Much like the original title, though, the issues aren't with the core racing but the surrounding mechanics. The physics are set to odd levels. When you hit objects, you see cans of paint and spark plugs flying all over the place, but your car suddenly being shoved to the edge of a track is less humorous. The same goes for hitting other stationary objects, which can nudge you in unexpected directions if you don't hit them head-on. Along the same vein, the unlock system for getting new cars is fine, but the upgrade system seems very imbalanced. Car upgrades are rather cheap, while the tires and paint jobs, the latter of which provides no benefits at all, are quite pricey. As such, upgrades can feel rather trivial since you can easily buy the car and add in all of the upgrades with the large amounts of cash that you earn after a few races.

The second mode, Challenges, offers more variety should you grow wary of the main World Tour or want something to do once the main mode has been conquered. For the most part, the list of one-off events seems pretty normal, but there are a few variations available, like limiting races to one car type or only having one weapon type available. They're nice little bonus races and quite good for farming some coins if you're bored of repeating the same World Tour races.

Multiplayer is the final mode and is usually a strong point to any racing game, but here, it fails on multiple fronts. Offline racing is something that is almost expected from any title that goes for the kart racing arcade style, but it is completely absent here. Considering the title's expansion from its mobile roots to more grounded platforms, that omission is disappointing. The game features online play, but at the time of this writing, that crowd has completely dried up. It is unfortunate, but when you consider that the game has already been out on both the PS4 and PC without any longevity in their online communities, the lack of online players here isn't surprising.


Graphically, the game looks quite nice. The car models look good, with little details like the flapping trunk door being a nice touch when you reach high speeds. Environments also sport tons of details and some nice graphical tricks, like distorted reflections on some shiny surfaces. The particle effects from the weapons and speed boosts are decent, but more impressive is the fact that the game runs at a completely smooth frame rate no matter what's happening on-screen. For a series that originated on mobile, this is quite a looker.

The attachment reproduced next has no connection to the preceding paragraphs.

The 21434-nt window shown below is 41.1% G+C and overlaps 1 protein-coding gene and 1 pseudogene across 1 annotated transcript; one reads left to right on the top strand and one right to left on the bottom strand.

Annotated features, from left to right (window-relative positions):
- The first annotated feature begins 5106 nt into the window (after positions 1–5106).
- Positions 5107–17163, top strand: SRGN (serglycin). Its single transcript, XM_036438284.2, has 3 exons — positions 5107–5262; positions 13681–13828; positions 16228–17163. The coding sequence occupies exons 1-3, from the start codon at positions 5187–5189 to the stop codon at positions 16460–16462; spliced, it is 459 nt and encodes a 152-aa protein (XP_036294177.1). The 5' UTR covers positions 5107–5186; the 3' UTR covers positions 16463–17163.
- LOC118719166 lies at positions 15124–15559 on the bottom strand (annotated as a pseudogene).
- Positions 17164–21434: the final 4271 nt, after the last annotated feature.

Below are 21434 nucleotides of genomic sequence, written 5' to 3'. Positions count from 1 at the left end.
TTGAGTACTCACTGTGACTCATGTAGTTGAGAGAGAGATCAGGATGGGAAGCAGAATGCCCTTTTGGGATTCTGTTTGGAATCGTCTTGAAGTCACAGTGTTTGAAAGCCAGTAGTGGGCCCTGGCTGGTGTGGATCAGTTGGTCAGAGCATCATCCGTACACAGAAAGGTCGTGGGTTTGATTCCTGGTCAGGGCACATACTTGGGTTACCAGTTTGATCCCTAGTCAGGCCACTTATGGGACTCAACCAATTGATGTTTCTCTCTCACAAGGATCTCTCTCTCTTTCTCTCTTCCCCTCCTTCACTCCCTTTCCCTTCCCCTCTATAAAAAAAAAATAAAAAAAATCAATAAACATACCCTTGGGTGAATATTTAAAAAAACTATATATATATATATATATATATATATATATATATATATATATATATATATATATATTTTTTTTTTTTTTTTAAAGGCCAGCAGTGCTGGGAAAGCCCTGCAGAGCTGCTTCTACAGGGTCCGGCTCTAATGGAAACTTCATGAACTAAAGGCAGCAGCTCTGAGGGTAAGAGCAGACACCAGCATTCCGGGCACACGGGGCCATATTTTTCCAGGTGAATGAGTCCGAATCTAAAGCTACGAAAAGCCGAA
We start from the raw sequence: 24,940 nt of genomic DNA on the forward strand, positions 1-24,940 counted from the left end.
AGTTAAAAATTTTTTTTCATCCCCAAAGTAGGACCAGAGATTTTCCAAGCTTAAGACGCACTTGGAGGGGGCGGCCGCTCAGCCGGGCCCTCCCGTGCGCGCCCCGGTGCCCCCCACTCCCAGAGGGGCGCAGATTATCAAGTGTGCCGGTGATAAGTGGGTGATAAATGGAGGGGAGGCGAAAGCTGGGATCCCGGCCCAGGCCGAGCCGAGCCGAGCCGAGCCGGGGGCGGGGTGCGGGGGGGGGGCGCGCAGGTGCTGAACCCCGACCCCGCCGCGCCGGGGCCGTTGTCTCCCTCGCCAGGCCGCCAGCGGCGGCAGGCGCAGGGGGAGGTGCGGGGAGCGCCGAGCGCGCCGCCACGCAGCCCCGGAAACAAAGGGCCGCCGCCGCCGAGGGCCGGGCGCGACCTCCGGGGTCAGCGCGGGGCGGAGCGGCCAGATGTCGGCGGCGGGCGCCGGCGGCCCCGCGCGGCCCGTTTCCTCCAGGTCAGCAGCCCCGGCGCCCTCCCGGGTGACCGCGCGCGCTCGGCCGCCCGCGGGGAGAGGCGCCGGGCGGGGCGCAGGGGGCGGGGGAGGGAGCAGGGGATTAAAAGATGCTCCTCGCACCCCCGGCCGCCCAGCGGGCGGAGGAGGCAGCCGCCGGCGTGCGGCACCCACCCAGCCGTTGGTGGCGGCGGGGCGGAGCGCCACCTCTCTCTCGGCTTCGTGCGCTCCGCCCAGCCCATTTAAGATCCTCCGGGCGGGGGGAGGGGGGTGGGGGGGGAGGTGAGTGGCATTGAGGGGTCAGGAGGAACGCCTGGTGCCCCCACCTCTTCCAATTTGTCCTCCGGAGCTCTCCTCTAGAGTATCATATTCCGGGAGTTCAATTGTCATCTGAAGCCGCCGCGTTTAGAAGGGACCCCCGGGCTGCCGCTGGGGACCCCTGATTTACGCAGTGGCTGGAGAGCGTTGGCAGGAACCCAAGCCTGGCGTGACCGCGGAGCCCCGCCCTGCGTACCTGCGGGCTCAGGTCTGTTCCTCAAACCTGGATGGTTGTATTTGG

In this front, the only thing that hurts the game's looks is the number of environments. You can race in eight stages, and those are stretched out to feature various racing routes to fill up the fairly deep content list. It's a fine technique to use and speaks to the developers' efficiency, since they were able to squeeze so much from so little. Still, the sense of déjà vu can't be shaken, so the feeling of repetition comes in at a faster-than-desired clip.

The sound is a pretty big change from the previous title, specifically in the area of music. The generic rock has been replaced with a vibrant, licensed, electronic soundscape from Juice Recordings. It fits in well with the racing and is a huge upgrade from what the series had before. Unfortunately, the soundtrack list is much like the environments in that the list of available songs is quite skimpy, so repetition creeps in very quickly.

In the end, Table Top Racing: World Tour is fine. The physics can be wonky at times, and the upgrade system is laughable given the large coin payout per race, but the racing itself is solid enough that a few people will be able to overlook those flaws. It's a solid single-player experience due to the game's overall length, but with inactive multiplayer community, it becomes a tough sell. It's cheap enough that people who don't normally play multiplayer in their racing games won't mind anyway, but for those looking for a more complete arcade-style racing experience on the Xbox One, World Tour falls squarely in the middle of the pack.

Score: 7.0/10